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    MBJ Mike Jenkins

    Jenkins receives national award from leadership organization

    September 2015
    By David Zaslawsky  
    Photography by Robert Fouts

    Leadership Montgomery was formed 32 years to get people talking to each other instead of at each other.

    A confrontation between Taylor family members and Montgomery police officers on Todd Road turned violent and it shook the Capital City. The impetus for creating Leadership Montgomery was “that communication between the black and the white community was through the press,” recalled Mike Jenkins IV, who founded Leadership Montgomery along with George Goodwyn, Lanny Crane and Solomon S. Seay Jr.

    “It wasn’t sitting down like you and I are doing,” Jenkins said. “Communicating through the press is not an efficient way or effective way of leading.”

    The goal was bringing together a diverse group of people – black and white; men and women from all walks of life. It was not about leadership training, but about “getting that leadership together and getting to know each other and learning something about the community. Out of those relationships things have happened – positively.”

    So, what has changed from 32 years ago? “If we had a community crisis today – and this has been said by many people, it’s likely that whatever the nature of it might be – I think there would be enough telephone calls from across the city to do something about it,” Jenkins said.

    He rejoined the Leadership Montgomery Board of Directors last year. “I don’t know if it’s (the organization) any different. My impression is that the people in the room are having a good time. They like each other. It’s very relaxed.”

    He sees men and women; he sees black and white; and Jenkins sees people from all walks of life together – developing relationships. “Coming back subsequently and seeing the dream in reality,” he said.

    Jenkins, the former president and chairman of Jenkins Brick Co., was also on the steering committee for Leadership Montgomery and chairman of the board of directors. He along with fraternity brother Bill Smith founded Leadership Alabama, which earlier this year celebrated its 25th anniversary.

    Having been so instrumental in both Leadership Montgomery and Leadership Alabama, Jenkins was one of 16 nominees who received the Distinguished Leadership Award from the Association of Leadership Programs.

    He said he was grateful for the award and what meant the most to him was forming Leadership Montgomery and Leadership Alabama. Jenkins said that he was very appreciative of comments made by Harold Boone, former Montgomery Area Chamber of Commerce vice president for Minority Business Development & Leadership Programs; and Leadership Montgomery Executive Director Cheryl Carter.

    Boone, who nominated Jenkins, wrote: “Mike is the consummate business and community leadership professional. His footprint and positive commitment have resulted in a singular difference in the quality of life and significantly improved race relations in the River Region.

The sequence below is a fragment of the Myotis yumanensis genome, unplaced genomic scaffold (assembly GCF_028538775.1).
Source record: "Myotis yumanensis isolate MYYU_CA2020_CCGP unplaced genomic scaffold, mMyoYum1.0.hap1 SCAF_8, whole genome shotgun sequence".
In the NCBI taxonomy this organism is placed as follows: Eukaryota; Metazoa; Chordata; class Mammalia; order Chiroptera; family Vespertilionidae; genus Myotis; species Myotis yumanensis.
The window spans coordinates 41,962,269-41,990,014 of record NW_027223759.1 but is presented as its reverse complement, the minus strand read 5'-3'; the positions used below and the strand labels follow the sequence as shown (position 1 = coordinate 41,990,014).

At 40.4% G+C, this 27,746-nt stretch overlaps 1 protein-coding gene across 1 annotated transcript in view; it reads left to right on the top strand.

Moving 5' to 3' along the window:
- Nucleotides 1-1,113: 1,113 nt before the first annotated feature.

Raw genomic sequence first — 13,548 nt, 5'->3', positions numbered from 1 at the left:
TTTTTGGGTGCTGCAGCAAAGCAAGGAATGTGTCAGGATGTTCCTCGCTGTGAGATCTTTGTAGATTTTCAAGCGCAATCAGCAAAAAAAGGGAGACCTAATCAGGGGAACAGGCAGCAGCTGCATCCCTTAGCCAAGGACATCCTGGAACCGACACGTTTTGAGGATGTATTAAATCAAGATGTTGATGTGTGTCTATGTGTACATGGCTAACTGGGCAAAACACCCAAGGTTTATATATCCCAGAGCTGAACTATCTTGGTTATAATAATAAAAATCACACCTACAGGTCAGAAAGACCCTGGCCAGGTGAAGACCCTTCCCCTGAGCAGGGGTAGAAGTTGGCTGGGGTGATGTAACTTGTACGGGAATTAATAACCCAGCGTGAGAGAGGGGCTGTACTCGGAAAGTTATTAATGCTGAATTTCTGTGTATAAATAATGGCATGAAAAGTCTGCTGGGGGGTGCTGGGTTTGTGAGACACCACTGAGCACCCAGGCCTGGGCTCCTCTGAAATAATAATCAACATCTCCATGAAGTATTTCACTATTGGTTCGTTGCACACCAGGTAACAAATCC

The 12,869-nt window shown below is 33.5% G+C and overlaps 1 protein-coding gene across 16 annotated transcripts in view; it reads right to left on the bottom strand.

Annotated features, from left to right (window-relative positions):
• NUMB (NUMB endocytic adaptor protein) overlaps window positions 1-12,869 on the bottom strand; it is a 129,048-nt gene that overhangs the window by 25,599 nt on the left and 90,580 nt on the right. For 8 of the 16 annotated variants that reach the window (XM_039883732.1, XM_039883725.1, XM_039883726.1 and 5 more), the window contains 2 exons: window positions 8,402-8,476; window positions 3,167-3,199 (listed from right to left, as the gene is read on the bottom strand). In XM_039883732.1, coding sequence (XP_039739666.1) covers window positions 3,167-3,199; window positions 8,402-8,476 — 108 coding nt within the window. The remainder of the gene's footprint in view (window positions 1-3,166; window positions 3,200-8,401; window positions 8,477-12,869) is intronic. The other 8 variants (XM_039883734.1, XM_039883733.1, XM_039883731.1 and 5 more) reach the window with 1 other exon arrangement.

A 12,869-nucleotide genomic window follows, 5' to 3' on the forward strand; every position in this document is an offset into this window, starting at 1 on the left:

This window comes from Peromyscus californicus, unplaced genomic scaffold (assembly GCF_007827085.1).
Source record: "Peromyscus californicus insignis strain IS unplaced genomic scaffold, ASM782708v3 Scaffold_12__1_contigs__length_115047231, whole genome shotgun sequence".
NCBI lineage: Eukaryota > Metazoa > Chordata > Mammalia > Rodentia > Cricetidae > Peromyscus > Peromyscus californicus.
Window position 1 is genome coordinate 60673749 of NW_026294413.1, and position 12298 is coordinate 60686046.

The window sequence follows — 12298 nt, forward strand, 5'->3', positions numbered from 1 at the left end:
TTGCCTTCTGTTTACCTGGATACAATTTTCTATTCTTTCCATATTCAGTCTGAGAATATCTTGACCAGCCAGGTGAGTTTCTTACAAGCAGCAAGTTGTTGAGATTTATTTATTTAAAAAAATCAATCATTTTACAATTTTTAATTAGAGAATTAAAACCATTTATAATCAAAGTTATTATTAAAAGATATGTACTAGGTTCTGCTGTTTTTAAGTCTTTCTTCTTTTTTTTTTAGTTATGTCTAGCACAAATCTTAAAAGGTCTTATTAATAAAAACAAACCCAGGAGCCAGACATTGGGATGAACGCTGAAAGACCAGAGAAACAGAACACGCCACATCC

“He was an instrumental founder of Leadership Montgomery over 32 years ago and has recently rejoined its Board – still committed to seeing the organization remain relevant today. He is well known for his work in both preservation of civil rights history and building bridges between community leaders.”

    Carter wrote: “As a founding member of Leadership Montgomery, Mr. Jenkins has selflessly dedicated himself to the success of this program since its beginning 32 years ago.

    He is a well-known and beloved member of the business community. Mr. Jenkins has been active in numerous civic and professional organizations and has received many honors for his commitment to community.”

    She also praised Jenkins’ 40-plus-year career with Jenkins Brick Co. He started as a salesperson and rose to plant manager, senior vice president, and president, and was chairman when on Jan. 31, 2011 he sold Jenkins Brick Co. to Acme Brick, a Berkshire Hathaway company.

    “Under his leadership, Jenkins Brick grew in its reputation as a major national manufacturer of brick as it built up a network of retail outlets across the Southeastern U.S., selling brick, ceramic stone, tile and other ceramic construction material,” Carter wrote. “At its peak in 2007, Jenkins Brick was one of the largest brick manufacturers in the U.S.”

    In 2007, the company had 652 employees and operated 25 locations in five states. From 1985 to 2007, Jenkins Brick grew by a multiple of 26 times while the brick industry output grew from 8 billion bricks per year in 1950 to 10 billion in 2007 – a 25 percent increase.

    In the spring, Jenkins spoke at Leadership Alabama’s 25th anniversary in Birmingham and said it was “a radical organization in as much as it doesn’t promote anything. What we do is get leaders who are otherwise disconnected together, and over the course of a class year, you can’t help but get to know each other.”

    The classmates develop relationships and “momentum occurs and the vapor comes together to create stuff. It is really an organization with the intent to connect already established leaders and develop relationships and in doing so changes the community.”